My high school teachers knew me better than I knew myself. For four years I paraded from class to class singing the hosannas of science. In science class I asked the toughest questions (especially in physics). In social studies class I trumpeted the scientists during the Age of Enlightenment. In English class I rebelled – even to the point of denying any Continue Reading “Confessions of a Numbers Guy”

The Stuff of Dreams…

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These are not the dreams you have in the daylight. The kind of dreams you have for your children, your career, your life.

No. These are the dreams you have at night. When nobody’s watching. Not even you.

We all dream of the places we’ve been, the faces we remember, and the events we’ve lived. Sometimes we dream of what was. Sometimes we dream of what might have been. Sometimes, well sometimes we just don’t know what we’re dreaming of.

Dreams can be a time machine. Dreams can be a soul machine. Dreams can be a wish machine. That dreams are a machine attest to these two undeniable facts pertaining to Continue Reading “The Stuff of Dreams…”

After the Fall

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I grew up with concrete driveways. That’s what happens when your father and your grandfather were professional masons. I hated those concrete driveways in the winter. All my friends had blacktop driveways. Blacktop driveways retain heat better. When the snow falls on blacktop driveways, it melts (at least at first), making shoveling easier. When it falls on concrete driveways, it doesn’t melt. Try shoveling that. I vowed my house would have an asphalt driveway.

Of course, in those freak lake effect events, the snow accumulates quickly. Especially when it’s cold. Even blacktop driveways can’t help you with the shoveling.

That’s not the only way blacktop driveways can disappoint you.

Asphalt – the material of which blacktop driveways consist – tends to be more flexible than Continue Reading “After the Fall”

50 Years Ago When the Earth First Rose

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It was the first time I flew in a plane. It was the first time I skipped school. It was the first time we took a “real” family vacation.

It would be the first time we wouldn’t be home for Christmas. It would be the first time we’d be having Christmas with no snow. It would be the first time a young astronomy enthusiast would discover his own Christmas “Stars.”

December 1968. California still had a sparkle of promise. When all those who defined cool were still busying themselves leaving on the last train for the coast.

We weren’t leaving. We were just visiting. Courtesy of American Airlines. The excitement derived from all those firsts overshadowed the fact we wouldn’t be spending the Holy Day with the extended family we grew up with. On the other hand, my father no doubt looked Continue Reading “50 Years Ago When the Earth First Rose”

George and Me

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Bush turned to me and said, “C’mon, let’s put our arms around each other to show everyone we’re friends.”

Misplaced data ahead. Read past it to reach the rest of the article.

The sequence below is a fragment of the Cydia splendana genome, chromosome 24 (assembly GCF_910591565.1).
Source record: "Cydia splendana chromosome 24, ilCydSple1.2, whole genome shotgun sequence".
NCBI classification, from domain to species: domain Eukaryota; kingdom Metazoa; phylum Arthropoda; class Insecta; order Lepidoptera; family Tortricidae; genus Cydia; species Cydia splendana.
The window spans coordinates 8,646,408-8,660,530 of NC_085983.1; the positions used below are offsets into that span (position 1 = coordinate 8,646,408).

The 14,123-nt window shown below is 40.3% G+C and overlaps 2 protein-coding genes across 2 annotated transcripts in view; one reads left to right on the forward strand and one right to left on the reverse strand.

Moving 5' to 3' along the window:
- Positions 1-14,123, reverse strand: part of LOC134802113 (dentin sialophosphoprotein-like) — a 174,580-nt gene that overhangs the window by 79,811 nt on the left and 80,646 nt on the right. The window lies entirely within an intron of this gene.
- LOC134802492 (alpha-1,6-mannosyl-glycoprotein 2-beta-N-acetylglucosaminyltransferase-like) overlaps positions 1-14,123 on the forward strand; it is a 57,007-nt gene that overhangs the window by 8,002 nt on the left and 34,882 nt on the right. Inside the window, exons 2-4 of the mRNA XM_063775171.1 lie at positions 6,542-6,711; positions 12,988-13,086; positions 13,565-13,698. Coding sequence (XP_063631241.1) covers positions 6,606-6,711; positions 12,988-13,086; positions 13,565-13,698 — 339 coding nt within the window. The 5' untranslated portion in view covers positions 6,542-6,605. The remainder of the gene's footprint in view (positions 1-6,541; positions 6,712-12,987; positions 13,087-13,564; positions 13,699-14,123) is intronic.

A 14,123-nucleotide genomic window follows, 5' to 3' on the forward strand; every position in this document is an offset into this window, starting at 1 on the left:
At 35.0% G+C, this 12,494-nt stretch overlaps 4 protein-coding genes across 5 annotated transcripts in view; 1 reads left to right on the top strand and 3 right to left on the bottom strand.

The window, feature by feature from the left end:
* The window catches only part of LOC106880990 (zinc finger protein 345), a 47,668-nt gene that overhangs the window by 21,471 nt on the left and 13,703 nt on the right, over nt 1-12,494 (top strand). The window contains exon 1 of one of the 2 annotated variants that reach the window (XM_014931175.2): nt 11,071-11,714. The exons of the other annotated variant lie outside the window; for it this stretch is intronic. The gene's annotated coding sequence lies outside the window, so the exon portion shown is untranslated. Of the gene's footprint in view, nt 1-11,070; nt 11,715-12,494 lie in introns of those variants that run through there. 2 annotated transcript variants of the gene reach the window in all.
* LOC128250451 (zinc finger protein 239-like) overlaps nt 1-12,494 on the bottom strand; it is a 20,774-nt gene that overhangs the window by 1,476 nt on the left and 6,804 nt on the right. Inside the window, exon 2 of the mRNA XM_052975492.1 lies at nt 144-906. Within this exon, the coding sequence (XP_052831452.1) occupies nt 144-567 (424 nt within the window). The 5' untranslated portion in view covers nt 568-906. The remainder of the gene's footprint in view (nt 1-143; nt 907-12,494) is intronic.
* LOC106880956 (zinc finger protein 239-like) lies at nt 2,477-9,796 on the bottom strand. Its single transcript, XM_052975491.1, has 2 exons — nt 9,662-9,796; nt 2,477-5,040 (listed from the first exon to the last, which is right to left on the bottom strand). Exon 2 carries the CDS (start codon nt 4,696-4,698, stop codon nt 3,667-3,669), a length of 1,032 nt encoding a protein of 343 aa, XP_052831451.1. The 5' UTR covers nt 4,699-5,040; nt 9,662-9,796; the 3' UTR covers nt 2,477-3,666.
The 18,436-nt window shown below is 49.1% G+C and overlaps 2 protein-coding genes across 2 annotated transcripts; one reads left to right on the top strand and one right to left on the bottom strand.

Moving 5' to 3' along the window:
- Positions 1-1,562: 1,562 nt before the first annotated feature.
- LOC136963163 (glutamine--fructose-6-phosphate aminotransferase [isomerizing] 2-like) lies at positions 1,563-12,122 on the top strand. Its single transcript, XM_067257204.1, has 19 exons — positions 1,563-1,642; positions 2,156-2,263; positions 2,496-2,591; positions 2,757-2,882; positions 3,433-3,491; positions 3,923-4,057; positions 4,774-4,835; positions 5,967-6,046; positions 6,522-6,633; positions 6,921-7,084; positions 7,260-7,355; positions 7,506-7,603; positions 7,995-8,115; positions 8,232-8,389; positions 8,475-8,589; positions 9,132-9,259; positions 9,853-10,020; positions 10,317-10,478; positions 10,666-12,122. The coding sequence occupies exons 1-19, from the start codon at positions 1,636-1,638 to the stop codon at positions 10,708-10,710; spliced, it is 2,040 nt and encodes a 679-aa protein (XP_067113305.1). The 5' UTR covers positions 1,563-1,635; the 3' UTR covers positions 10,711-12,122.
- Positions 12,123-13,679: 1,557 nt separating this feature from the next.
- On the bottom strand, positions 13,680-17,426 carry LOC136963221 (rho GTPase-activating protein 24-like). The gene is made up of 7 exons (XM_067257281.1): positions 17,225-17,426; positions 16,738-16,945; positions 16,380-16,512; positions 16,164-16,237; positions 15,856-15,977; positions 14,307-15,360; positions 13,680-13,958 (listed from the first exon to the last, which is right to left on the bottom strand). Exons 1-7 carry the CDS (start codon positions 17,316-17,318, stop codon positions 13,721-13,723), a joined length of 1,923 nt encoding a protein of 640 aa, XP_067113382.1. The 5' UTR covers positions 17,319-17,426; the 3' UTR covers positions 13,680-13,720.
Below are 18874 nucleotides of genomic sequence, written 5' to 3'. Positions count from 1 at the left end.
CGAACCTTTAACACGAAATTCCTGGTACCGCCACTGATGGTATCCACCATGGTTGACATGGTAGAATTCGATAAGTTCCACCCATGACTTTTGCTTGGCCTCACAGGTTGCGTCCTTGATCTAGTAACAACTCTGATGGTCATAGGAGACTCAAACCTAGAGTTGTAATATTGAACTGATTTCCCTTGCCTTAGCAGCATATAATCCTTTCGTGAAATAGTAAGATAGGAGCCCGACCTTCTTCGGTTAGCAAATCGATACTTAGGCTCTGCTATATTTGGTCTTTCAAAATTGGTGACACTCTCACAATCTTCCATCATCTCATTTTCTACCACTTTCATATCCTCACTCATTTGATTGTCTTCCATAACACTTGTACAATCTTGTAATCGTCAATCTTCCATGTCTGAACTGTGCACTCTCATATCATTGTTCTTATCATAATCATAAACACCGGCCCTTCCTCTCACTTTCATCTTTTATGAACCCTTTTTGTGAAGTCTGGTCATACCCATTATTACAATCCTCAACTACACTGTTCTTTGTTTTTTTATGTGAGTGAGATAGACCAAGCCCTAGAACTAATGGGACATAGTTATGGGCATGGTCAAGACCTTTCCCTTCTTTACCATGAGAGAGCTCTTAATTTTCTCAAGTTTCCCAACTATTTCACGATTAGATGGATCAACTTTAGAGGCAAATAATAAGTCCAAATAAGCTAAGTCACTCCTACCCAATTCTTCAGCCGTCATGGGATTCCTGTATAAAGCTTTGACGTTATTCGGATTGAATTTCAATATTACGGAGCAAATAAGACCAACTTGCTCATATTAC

You may not remember this. Leonard Zelig was the kind of ordinary everyday man who  you’d expect to live an ordinary everyday life. Somehow, though, he managed to find himself regularly appearing with extraordinary celebrated people during extraordinary celebrated events. Leonard Zelig isn’t a real person. Never was. Yet Woody Allen’s brilliant 1983 mockumentary Zelig left theater-goers thinking he was.

It seems like we all have our Leonard Zelig moments. We live each ordinary day in an ordinary way. Then, fate brings us face-to-face with extraordinary people in extraordinary times. Think about the times you’ve found yourself at the same shop with a movie or TV star – someone who seems so distant because our only connection to them is through some unapproachable media context. When we’re young, that can be a very exciting thing. As we age, we come to understand those distant stars are no different than us.

Like you, I’ve had my fair share of close encounters. Like the time I rode the train seated across from Pearl Bailey. (Don’t remember her? Read “My Lunch with Pearl Bailey,” Mendon-Honeoye Falls-Lima Sentinel, September 13, 1990, to find out more about the incident and the subject.) I always tried my best to be polite and respect the person as a person. (Except in the case of John Dean, who, while having dinner with him, I bluntly said, “You Continue Reading “George and Me”

First Man – A Titanic Odyssey of The Right Stuff

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What could be more fitting that, on the heels of the month where we celebrate the incredible voyage of Christopher Columbus, I feel compelled to share my thoughts on the movie First Man. The film depicts the life of Neil Armstrong and culminates in his historic voyage to the moon, a feat of exploration that, at the time and even today, has been compared with Columbus for its historical significance.

Imagine combining 2001: A Space Odyssey with The Right Stuff, then throwing in a pinch of Titanic at the end. That describes First Man.

First things first. Speaking of 2001, there’s a joke going around that Stanley Kubrik allowed Continue Reading “First Man – A Titanic Odyssey of The Right Stuff”